When Melissa Williams finished her master’s degree thesis on African American housing in postwar Vancouver, her faculty adviser at Washington State University Vancouver congratulated her for breaking new ground. The story of Black housing here had never been seriously researched before Williams’ 2007 paper.
Since then, more scholars, classroom teachers, filmmakers and genealogy researchers have deepened the field of local Black history.
“The body of literature has grown so much,” Williams said.
Much of their research debunks the reassuring myth of Vancouver’s race-blindness and easy housing integration during and after World War II.
“Sadly, one thing we’ve learned is that Vancouver has not been very welcoming to African Americans,” historian Donna Sinclair said.
That’s clear from both Williams’ data crunching and from the groundbreaking book “First Families of Vancouver’s African American Community.” Published in 2012 by the Vancouver NAACP, the 240-page volume draws from interviews with 35 local families to create a nuanced portrait of historical Black Vancouver.
Significantly, the interviewer and author of this first run at local Black history was Jane Elder Wulff, a white woman. Because of economic and educational disparities, there weren’t — and still aren’t — many professional-level Black historians in Clark County, Sinclair said. Wulff had the tools and training to do the job.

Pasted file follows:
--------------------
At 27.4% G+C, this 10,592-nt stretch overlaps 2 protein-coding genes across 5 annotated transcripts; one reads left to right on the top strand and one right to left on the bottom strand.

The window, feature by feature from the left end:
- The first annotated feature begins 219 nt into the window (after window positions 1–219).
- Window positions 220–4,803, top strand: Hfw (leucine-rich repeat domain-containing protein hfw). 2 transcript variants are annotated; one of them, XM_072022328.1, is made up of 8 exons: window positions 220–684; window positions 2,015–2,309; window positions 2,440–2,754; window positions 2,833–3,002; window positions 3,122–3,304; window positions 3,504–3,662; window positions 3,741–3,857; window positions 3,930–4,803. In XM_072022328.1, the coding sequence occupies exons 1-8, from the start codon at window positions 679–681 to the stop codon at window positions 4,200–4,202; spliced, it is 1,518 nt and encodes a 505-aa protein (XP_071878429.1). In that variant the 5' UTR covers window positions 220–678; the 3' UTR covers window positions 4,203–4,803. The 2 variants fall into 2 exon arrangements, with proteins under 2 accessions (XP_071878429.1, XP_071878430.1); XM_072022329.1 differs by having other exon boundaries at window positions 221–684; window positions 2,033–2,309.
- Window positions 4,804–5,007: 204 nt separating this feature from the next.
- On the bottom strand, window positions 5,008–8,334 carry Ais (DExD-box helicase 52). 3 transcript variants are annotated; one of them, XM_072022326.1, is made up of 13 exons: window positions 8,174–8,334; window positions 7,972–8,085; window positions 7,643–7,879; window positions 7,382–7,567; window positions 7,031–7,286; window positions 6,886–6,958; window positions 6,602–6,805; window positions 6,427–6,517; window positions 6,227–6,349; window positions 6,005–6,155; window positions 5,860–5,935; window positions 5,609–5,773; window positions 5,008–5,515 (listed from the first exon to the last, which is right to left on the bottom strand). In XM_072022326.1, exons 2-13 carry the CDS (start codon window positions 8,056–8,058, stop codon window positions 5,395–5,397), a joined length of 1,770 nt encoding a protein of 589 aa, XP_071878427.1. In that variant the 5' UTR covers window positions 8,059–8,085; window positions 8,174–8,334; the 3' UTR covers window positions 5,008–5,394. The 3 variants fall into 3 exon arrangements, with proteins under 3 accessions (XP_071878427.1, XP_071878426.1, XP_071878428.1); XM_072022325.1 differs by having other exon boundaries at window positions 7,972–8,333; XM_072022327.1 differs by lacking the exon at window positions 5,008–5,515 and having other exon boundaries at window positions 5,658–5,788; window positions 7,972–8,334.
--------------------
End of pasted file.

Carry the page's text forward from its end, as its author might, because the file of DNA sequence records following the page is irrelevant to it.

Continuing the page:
There may not be many local Black historians, but there’s lots of Black history yet to explore.
“Inclusive history is better history,” Sinclair said. “If you start asking questions about who’s missing from the story, you start to see a different narrative.”
The Clark County Historical Museum also seeks those missing pieces, said Katie Bush, public historian. The museum recently displayed a Black history timeline at Clark College (in collaboration with the local NAACP); an exhibit about 1960s urban renewal and downtown housing displacement at the Slocum House; and a digital exhibit about the multi-ethnic Fourth Plain community on its website.